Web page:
Kopp echoed Westgarth in saying that UK and European regulators are ‘quite proactive and good around fostering innovation’. He referenced Open Banking and PSD2 – which allow third-parties (often fintechs) to access customer data held by the major banks – as examples. He also cited e-money licences as a useful tool for getting fintech businesses off the ground.
But Kopp also sees customer behaviour as an important factor. He explained that financial innovation in the US has generally been built up around specific niches, such as payments, in which PayPal’s Venmo is making strong headway.
As a result, Kopp thinks the financial life of the average US consumer is fairly ‘dispersed’, with many different providers involved. In Europe, the situation is a lot more ‘linear’, he argues.
Such expectations play nicely into the hands of Europe’s app-banks. As Revolut’s Westgarth put it: “Revolut is going to create this all-encompassing digital banking experience in the US in the same way as we have in Europe, and it should blow US consumers away.”
Launching a financial services business (let alone a fintech firm) in the US is notoriously tricky. Yet both Revolut and N26 plan to go live within the next six months or so. How do they hope to pull it off?
An impossible-to-ignore development came yesterday in the form of the OCC’s announcement on bank charters for fintechs.
In a statement on the proposals, Sam Taussig, head of global policy at lending and licensing platform Kabbage (which is backed by SoftBank), said: “Kabbage is incredibly supportive and interested in the OCC’s Special Purpose Fintech Charter! We’re very happy with our US bank partnership and are excited about new regulatory frameworks that fit diverse fintech business models. This ecosystem will better serve our customers' needs and encourage healthy competition.”
N26 may well go after a charter in due course, but in the short-term it would seem the bank will follow its European blueprint. The fintech firm is fully-licensed as a bank by the German regulator BaFin, but it first came to market by partnering up with an established bank and piggy-backing of its permissions.
Similarly, in the US N26 will be partnering up with a bank in order to get to market ‘as quickly as possible’. But in the long-term, Kopp said ‘there might be a scenario’ in which the firm pursues its own charter.
Westgarth acknowledged the difficulties of getting a fintech proposition going in the States, but was mum on how Revolut will go about hurdling them.
“I think the barriers to entry or the barriers to launch are really, really high. I think they’re much, much higher than Europe, much higher than other markets, much higher than Asian markets. And I think there are several different ways of getting there – different routes to market,” he said.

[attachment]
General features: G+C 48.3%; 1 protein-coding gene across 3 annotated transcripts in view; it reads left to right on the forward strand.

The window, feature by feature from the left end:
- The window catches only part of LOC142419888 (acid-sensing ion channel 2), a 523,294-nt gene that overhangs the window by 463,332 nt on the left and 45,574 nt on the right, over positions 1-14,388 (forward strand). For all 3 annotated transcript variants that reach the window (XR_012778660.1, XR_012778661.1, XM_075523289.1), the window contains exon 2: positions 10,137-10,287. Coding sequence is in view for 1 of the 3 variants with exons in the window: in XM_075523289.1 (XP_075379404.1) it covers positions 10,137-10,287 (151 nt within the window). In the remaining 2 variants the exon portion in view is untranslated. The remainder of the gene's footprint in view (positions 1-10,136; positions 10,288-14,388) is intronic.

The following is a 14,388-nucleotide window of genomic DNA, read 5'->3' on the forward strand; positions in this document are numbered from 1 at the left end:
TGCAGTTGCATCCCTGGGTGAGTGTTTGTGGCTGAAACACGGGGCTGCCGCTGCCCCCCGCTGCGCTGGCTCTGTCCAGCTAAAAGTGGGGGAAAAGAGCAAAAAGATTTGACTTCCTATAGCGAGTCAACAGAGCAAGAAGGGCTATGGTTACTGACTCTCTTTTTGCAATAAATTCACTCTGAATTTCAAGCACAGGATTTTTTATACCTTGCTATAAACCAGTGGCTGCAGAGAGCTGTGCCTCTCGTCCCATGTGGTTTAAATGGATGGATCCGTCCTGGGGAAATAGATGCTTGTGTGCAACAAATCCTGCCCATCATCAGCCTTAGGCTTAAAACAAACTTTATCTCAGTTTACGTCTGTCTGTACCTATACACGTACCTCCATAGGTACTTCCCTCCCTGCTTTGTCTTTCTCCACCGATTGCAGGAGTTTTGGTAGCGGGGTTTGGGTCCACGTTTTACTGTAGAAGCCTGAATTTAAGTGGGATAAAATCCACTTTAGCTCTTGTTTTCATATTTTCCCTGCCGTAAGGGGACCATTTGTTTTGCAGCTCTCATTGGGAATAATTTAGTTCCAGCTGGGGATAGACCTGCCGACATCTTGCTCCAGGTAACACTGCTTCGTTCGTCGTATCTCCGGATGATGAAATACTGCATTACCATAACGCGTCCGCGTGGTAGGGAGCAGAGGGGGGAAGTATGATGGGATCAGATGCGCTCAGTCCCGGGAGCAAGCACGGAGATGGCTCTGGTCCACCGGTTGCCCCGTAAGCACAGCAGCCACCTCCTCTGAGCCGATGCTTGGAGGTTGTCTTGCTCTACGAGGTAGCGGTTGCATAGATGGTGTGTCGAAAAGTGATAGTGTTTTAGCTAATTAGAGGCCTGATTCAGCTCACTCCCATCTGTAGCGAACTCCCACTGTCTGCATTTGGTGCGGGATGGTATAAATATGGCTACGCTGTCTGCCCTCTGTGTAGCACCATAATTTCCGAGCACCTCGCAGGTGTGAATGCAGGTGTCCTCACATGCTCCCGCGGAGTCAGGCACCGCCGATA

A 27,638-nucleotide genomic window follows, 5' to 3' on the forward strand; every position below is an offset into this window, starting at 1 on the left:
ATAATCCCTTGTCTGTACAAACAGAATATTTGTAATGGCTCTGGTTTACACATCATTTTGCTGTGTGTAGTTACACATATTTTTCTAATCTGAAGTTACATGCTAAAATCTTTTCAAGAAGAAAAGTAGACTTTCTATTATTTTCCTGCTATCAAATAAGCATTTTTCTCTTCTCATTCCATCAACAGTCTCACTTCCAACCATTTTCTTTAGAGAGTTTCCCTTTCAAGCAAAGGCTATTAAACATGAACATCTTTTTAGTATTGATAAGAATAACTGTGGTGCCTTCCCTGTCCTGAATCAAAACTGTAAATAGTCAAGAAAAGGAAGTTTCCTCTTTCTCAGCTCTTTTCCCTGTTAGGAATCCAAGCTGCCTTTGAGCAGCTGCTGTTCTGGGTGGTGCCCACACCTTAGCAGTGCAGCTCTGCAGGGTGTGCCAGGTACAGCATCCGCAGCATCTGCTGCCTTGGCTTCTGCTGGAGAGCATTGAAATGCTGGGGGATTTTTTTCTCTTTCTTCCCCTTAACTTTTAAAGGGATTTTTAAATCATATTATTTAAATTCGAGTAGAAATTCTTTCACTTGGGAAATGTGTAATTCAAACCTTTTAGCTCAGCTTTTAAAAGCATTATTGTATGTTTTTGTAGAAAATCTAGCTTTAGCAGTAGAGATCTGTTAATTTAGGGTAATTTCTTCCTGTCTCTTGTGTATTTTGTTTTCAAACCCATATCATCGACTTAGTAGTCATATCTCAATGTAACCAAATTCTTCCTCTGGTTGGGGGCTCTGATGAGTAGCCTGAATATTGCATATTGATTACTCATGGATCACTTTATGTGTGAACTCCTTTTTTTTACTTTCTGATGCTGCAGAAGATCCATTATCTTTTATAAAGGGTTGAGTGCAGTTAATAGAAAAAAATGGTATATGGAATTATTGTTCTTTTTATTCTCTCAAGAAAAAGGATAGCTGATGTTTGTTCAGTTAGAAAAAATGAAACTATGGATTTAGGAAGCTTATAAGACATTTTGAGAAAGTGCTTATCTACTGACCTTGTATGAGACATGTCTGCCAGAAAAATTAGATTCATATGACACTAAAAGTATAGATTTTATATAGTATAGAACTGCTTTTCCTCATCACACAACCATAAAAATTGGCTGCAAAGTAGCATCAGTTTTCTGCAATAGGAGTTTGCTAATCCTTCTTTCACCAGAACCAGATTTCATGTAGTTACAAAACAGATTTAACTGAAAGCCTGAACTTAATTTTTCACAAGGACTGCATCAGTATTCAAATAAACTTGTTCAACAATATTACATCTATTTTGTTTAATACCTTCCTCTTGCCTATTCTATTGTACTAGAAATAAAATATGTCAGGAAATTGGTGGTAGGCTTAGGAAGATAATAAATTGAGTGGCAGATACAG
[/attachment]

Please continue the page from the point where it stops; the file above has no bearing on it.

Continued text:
He did, however, add one caveat: “I think getting a bank authorisation in any part of the world is going to be lucrative and important to Revolut as we grow.”
Revolut’s founder and CEO, Nikolay Storonsky, told Anna Irrera of Reuters in June that Revolut could apply for a US banking licence by the end of the year. But he also said in the interview that the firm plans to launch services in the US with a banking partner this summer.
It’s possible, perhaps likely, that the introduction of fintech charters will accelerate the pace of innovation in app-based banking in the US.
The charters offer a route to market hitherto untrodden, and both new and existing local operators will surely look to take advantage.
But the authorisation process is unlikely to be straightforward.
Joseph Lynyak III, a partner at international law firm Dorsey & Whitney, said in a statement: “The OCC’s Policy Statement on FinTech charters (and its Licensing Manual Supplement) is one of two things: it is either an attempt to eliminate the issue by setting an insurmountably high standard to obtain a national bank charter or else a policy change that will ultimately be a disaster because of the nature of FinTech companies.”
The fact that this is a fairly damning assessment of the charter aside, Lynyak clearly thinks it possible that fintechs will struggle to meet the standards required to secure themselves a charter.
That may open a window of opportunity for Europe’s app-banks, if they can find a way to get to market expediently.
And the opportunity is substantial. As Revolut’s Westgarth put it, there are ‘340 million customers in the US, all in one place under one language – that makes it a huge market opportunity’.